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Arkadium is launching a premium puzzle game dubbed Twisty Hollow on Apple’s mobile platforms. On the surface, it looks like a lot of similar games that you find on smartphones and tablets. But it represents a shift in the way bigger game publishers are releasing casual titles.

Like other casual game companies, Arkadium is finding that simple games are hard work. The company is investing more in each product and being a lot more careful about what it releases into the market. The game market is crowded, and players have no tolerance for low-quality experiences. The CEOs of casual game companies like Wooga and SGN have echoed these sentiments recently. Each has come up with a different strategy, and in this case, Arkadium has focused on creativity.

“It’s a really tough market to be in,” said Jessica Rovello, cofounder and president of New York-based Arkadium. “There are so few games that break out. If you run it as a business, you have to make a lot of checks along the way in the production cycle to determine if it has a chance for a return.”

Jessica Rovello, president of Arkadium

Above: Jessica Rovello, the president of Arkadium

Image Credit: Arkadium

“I don’t know if it is taking us longer,” said Rovello, who spoke with GamesBeat via phone from Rome, where she was taking an art tour on a vacation in honor of her 40th birthday, today. “We’re just being a lot more selective. We’re doing what a larger of studios are doing — killing a lot more games along the way. We put four to six into product, and we get rid of two to four of them. That’s a hard pill to swallow because you get emotionally invested in them. But it’s the right way to do business in such a competitive market.”

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Twisty Hollow survived because it was so original. The iOS game has a cartoon paper-art style, a wheel-spinning mechanic, and a whimsical storyline. You spin multiple levels of a wheel in order the synchronize the right workers with the correct tools and resources to solve puzzles. In Twisty Hollow, a self-appointed mayor spins the town out of order with nonsensical rulings. His cryptic instructions vary from the culinary (bacon is frowned upon) to the absurd (fashion tips for ghosts). The citizens of Twisty Hollow do his bidding and also try to restore order. It has 50 levels.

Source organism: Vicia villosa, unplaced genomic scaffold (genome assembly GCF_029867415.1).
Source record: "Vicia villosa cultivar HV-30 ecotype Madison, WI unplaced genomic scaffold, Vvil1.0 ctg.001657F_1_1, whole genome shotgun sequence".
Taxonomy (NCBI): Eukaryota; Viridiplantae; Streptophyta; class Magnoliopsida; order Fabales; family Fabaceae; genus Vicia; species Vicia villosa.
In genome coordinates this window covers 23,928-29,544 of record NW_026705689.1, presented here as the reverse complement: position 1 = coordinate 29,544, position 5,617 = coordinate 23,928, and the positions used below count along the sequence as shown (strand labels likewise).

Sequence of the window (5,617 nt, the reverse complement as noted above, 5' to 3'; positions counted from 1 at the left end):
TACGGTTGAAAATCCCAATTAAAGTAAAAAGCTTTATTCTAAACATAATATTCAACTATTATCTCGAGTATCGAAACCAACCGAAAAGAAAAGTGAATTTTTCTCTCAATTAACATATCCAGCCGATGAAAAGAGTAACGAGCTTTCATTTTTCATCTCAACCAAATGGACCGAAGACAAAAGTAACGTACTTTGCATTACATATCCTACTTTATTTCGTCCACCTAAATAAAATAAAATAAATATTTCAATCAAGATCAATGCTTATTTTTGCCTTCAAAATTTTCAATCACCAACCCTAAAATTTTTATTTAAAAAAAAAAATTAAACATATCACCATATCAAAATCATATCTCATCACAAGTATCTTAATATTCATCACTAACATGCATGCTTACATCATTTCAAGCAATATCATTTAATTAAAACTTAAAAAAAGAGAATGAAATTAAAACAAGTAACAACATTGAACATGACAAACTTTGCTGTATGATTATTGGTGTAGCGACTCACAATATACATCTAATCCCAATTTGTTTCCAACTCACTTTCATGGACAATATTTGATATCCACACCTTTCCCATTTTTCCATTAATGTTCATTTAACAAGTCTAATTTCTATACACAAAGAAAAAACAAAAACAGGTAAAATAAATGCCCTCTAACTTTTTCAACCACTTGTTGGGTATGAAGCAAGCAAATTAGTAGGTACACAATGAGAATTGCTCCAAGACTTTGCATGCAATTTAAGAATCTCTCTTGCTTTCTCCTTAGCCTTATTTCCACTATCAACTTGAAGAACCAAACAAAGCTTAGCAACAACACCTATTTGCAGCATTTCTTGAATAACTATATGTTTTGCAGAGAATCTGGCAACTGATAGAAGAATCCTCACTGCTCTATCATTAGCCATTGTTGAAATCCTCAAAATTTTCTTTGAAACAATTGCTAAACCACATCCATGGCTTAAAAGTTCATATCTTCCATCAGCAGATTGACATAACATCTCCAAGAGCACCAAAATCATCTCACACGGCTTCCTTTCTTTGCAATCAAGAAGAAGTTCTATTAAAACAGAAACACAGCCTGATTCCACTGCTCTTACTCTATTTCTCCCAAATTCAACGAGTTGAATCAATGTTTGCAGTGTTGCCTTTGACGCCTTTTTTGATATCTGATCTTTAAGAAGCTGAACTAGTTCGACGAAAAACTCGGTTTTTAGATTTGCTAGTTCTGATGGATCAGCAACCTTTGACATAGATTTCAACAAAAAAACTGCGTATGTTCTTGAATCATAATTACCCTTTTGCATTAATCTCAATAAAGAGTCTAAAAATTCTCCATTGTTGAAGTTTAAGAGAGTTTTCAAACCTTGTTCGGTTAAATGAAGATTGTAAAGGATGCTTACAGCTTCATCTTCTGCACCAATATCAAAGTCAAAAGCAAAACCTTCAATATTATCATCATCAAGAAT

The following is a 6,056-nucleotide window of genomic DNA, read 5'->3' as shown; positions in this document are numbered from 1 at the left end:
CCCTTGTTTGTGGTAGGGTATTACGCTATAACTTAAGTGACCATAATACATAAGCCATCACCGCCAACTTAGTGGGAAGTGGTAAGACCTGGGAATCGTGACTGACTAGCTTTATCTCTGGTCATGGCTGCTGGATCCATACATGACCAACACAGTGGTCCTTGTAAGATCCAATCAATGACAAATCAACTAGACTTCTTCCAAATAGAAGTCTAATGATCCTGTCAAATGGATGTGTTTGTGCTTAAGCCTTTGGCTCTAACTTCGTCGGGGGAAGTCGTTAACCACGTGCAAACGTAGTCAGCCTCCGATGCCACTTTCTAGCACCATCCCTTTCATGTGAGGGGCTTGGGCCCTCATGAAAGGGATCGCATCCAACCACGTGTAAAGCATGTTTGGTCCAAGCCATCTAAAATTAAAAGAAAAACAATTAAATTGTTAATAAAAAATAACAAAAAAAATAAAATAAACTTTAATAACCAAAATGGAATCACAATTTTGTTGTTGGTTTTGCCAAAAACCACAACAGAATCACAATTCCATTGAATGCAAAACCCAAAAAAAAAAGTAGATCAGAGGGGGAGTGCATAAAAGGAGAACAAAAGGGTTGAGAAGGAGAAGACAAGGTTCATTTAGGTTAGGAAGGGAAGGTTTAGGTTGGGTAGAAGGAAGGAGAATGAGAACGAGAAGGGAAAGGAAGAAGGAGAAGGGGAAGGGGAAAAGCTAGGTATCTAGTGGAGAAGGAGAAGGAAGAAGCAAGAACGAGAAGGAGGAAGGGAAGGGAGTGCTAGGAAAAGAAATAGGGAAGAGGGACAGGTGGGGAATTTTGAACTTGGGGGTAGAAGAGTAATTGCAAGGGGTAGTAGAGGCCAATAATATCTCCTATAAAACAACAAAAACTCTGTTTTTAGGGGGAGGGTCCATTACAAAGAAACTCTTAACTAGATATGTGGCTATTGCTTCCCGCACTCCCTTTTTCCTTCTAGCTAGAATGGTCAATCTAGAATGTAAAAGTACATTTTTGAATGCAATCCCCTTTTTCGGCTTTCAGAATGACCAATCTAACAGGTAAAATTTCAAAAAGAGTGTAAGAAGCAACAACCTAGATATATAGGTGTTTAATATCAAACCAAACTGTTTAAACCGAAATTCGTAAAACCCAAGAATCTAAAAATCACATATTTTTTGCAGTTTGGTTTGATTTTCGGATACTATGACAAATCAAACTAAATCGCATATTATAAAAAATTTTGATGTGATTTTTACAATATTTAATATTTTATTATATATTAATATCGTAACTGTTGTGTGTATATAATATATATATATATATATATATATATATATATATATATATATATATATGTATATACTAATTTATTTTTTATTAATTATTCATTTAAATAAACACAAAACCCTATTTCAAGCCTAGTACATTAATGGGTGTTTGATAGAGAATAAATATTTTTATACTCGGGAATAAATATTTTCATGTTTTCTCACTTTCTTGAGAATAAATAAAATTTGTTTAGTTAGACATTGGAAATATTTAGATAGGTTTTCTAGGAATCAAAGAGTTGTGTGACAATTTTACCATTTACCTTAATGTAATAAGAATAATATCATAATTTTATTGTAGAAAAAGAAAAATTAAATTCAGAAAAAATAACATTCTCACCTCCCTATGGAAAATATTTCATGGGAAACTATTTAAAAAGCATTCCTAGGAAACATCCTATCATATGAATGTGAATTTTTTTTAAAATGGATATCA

Twisty Hollow came from the first “game jam” that the company had three years ago. It was one of about 25 or 30 prototypes that the teams produced. It inched along in development, and Arkadium finally decided it was the right time to launch it.

“It’s rare to see innovative games,” Rovello said. “But I feel it’s the first game that we have ever made that is entirely original in gameplay mechanics It’s not quite a match-three game or a puzzle game. It’s something in between.”

The $3 game is available today on the Apple App Store for the iPhone, iPad, and iPod Touch. On the arena online and mobile web side, Arkadium has hundreds of live games. In platform games, the company has just a few. Arkadium has a close alliance with Microsoft on Windows 8 platform games, and Rovello said that deal is working out well.

“When you are competing with a million other apps, discoverability is really hard,” she said. “It’s a good platform because you have a fighting chance.”


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